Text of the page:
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The NASA Spaceflight article China conducts first Sea Launch mission with Long March 11 launch of seven satellites links to the YouTube video China’s first sea launch: Long March-11 launches from a ship at sea.

The article says:

The Long March-11 (Chang Zheng-11) is a small solid-fueled quick-reaction launch vehicle developed by the China Academy of Launch Vehicle Technology (CALT) with the goal to provide an easy to operate quick-reaction launch vehicle, that can remain in storage for long period and to provide a reliable launch on short notice.

LM-11 is a four stage solid-fueled launch vehicle equipped with a reaction control system on the fourth stage. The vehicle has a length of 20.8 meters, 2.0 meters in diameter and a liftoff mass of 58,000 kg. At launch it develops 120.000 kg/f, launching a 350 kg cargo into a 700 km SSO. The CZ-11 can use two types of fairing with 1.6 meters or 2.0 meters.

Question: The first half-dozen seconds launch looks a little unusual to me. Once it clears the tower the rocket appears to hesitate slightly, then a sudden bright burst of exhaust happens and at the same time it looks like it starts accelerating much more quickly.

Am I imagining things, or does the Long March-11 increase its thrust after clearing the launch tower?

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Long March 11 is a cold-launched rocket, based on a concept popular with military rockets. A gas charge is generated by the launch platform (often using a chemical gas generator) to eject the rocket from the launch platform before engine ignition. This saves the launch platform from having to manage hot exhaust gases, and reduces wear and tear on the launch platform. This is popular in military platforms so they can use high thrust solid rocket motors to rapidly fling rockets into flight (and away from the ground where they might get struck by counteract) without overbuilding the launch structures to handle the thrust of those engines. LM11 likely uses military style hardware to A) Reduce launch vehicle design costs and B) demonstrate the proper function of military hardware in a non-aggressive context.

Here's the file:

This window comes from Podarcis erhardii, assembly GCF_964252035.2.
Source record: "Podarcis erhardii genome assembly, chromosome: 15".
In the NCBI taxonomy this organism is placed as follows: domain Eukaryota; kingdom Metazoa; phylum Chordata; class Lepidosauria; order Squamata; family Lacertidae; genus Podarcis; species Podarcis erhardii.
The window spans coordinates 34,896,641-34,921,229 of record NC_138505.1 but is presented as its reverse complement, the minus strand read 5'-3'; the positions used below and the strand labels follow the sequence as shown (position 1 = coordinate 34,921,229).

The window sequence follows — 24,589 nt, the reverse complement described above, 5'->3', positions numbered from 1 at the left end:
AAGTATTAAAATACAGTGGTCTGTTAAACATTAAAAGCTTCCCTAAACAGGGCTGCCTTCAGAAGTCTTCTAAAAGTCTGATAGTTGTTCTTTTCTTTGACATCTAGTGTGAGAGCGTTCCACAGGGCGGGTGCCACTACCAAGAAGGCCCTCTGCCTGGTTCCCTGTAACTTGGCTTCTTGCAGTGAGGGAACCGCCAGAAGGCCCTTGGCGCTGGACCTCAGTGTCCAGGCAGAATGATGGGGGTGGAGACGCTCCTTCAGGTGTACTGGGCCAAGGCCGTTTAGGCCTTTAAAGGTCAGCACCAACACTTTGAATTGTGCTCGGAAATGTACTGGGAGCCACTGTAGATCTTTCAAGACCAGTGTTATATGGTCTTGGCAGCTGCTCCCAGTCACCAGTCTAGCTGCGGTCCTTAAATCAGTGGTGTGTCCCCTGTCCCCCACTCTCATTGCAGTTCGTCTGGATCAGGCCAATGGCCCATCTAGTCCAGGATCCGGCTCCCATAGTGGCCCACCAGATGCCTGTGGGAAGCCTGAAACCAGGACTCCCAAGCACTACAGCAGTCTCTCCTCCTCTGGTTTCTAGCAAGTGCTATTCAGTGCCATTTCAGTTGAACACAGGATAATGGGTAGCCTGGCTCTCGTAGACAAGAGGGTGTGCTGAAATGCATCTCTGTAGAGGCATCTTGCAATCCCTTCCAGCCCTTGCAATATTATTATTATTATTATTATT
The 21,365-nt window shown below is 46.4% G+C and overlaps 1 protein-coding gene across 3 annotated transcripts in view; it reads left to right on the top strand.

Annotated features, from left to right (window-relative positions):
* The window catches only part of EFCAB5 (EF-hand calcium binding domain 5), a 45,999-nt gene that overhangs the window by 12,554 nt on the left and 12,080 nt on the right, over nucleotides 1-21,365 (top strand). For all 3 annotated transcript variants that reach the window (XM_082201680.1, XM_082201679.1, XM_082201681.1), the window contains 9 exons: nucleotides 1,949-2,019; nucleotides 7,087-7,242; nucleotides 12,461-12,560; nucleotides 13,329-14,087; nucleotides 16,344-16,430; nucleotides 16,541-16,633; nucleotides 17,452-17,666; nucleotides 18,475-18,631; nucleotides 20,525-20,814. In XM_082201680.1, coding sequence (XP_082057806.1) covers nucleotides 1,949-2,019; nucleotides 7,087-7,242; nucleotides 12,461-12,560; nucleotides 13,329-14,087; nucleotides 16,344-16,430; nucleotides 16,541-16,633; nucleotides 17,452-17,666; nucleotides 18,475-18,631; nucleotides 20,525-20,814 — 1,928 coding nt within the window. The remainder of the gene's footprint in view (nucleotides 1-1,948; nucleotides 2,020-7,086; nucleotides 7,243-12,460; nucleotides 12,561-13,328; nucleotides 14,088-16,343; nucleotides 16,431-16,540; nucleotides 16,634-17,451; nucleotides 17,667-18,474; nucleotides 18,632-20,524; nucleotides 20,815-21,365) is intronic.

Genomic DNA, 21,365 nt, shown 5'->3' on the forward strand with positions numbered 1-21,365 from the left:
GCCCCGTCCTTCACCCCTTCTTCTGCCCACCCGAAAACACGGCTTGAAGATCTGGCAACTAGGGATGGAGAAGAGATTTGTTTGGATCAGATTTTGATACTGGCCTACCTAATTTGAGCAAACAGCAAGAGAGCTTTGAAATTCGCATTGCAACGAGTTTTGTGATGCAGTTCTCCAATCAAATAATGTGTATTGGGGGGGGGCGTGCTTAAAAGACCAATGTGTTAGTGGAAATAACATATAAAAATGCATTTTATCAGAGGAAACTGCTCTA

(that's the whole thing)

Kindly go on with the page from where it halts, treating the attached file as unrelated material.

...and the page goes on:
So, short answer - yes, the thrust increases from zero to 1,200 kN in the moments after launch.

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    $\begingroup$ Right, it's pretty evident that it's launched from a barrel-like tube. It also looks like something falls off the bottom of the rocket immediately before engine ignition. That could be a piston used for the initial ejection. $\endgroup$ – TooTea Jun 5 '19 at 16:19
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    $\begingroup$ US sub launched ballistic missiles use a similar system to launch from just below the surface. $\endgroup$ – Leliel Jun 6 '19 at 1:10
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    $\begingroup$ @TooTea exactly. This is nothing but a "cold launch" ICBM. $\endgroup$ – RonJohn Jun 6 '19 at 1:16
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    $\begingroup$ @HarryJohnston There aren't many ways for a solid motor to fail to ignite. You can use as many redundant igniters as you wish and you only need one of them to work. There's no complicated startup sequence as in liquid engines; once the solid fuel lights, the rocket will go somewhere. And in case everything fails, a big heavy but most importantly cold chunk of stuff comes crashing down, which is likely preferable to a similar chunk of pure inferno. $\endgroup$ – TooTea Jun 6 '19 at 11:15
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    $\begingroup$ @HarryJohnston, the design is for sub-launched or underground bunker launched missiles. Space is sometimes used as a proxy for nuclear war, to demonstrate to potential enemies just how accurate your nukes can be, reliable your launch system is, and how resistant to first-strikes they are so that they can take part in a second strike. All three preserve the MAD doctrine. Subs are particularly resistant to first strikes, so demonstrating that you have the ability to launch ICBMs from a sub is critical to any nation with nuclear weapons. $\endgroup$ – Ghedipunk Jun 6 '19 at 17:58

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